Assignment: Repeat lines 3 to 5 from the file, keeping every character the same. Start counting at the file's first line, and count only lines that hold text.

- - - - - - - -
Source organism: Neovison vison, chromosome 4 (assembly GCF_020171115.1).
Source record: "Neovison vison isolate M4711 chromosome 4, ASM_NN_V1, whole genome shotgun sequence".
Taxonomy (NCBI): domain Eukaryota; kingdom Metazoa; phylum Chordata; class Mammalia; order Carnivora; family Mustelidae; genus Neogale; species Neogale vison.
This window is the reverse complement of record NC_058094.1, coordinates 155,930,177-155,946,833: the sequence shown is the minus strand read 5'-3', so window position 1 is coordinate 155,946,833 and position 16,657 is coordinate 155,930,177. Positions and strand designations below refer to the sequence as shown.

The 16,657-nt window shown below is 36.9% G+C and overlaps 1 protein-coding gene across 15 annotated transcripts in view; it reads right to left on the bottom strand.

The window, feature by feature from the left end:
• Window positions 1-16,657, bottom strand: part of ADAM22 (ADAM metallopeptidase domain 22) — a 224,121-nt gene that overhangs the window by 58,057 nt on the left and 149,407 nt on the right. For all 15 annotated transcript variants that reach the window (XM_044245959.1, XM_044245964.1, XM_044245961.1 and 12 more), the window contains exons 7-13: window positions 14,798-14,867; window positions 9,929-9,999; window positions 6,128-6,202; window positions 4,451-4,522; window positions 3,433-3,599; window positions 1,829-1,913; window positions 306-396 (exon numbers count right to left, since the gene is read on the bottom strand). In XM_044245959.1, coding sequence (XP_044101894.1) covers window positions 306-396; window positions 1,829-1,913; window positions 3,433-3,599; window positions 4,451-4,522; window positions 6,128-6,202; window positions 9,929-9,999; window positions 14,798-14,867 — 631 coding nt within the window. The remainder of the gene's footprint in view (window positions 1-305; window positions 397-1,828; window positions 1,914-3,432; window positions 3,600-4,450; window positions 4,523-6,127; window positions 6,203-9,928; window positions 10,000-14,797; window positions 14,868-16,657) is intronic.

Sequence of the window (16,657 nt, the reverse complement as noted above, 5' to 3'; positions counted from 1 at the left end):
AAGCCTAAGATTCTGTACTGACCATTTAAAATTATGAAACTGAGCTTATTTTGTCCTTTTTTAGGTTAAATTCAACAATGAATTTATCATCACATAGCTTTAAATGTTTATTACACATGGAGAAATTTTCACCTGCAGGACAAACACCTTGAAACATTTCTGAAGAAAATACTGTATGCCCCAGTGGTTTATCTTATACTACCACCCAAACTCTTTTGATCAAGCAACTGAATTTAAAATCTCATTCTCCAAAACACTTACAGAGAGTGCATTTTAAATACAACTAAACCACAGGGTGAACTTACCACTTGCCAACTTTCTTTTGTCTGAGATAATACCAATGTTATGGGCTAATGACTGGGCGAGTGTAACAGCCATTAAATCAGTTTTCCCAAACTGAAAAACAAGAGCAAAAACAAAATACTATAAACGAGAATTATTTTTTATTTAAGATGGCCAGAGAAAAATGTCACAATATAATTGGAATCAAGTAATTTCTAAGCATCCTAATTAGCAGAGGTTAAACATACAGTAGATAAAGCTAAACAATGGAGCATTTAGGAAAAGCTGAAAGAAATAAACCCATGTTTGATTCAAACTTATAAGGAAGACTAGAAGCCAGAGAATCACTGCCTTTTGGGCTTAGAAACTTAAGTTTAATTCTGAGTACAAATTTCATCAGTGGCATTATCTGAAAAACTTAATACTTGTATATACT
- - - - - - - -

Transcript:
Taxonomy (NCBI): domain Eukaryota; kingdom Metazoa; phylum Chordata; class Mammalia; order Carnivora; family Mustelidae; genus Neogale; species Neogale vison.
This window is the reverse complement of record NC_058094.1, coordinates 155,930,177-155,946,833: the sequence shown is the minus strand read 5'-3', so window position 1 is coordinate 155,946,833 and position 16,657 is coordinate 155,930,177. Positions and strand designations below refer to the sequence as shown.

The 16,657-nt window shown below is 36.9% G+C and overlaps 1 protein-coding gene across 15 annotated transcripts in view; it reads right to left on the bottom strand.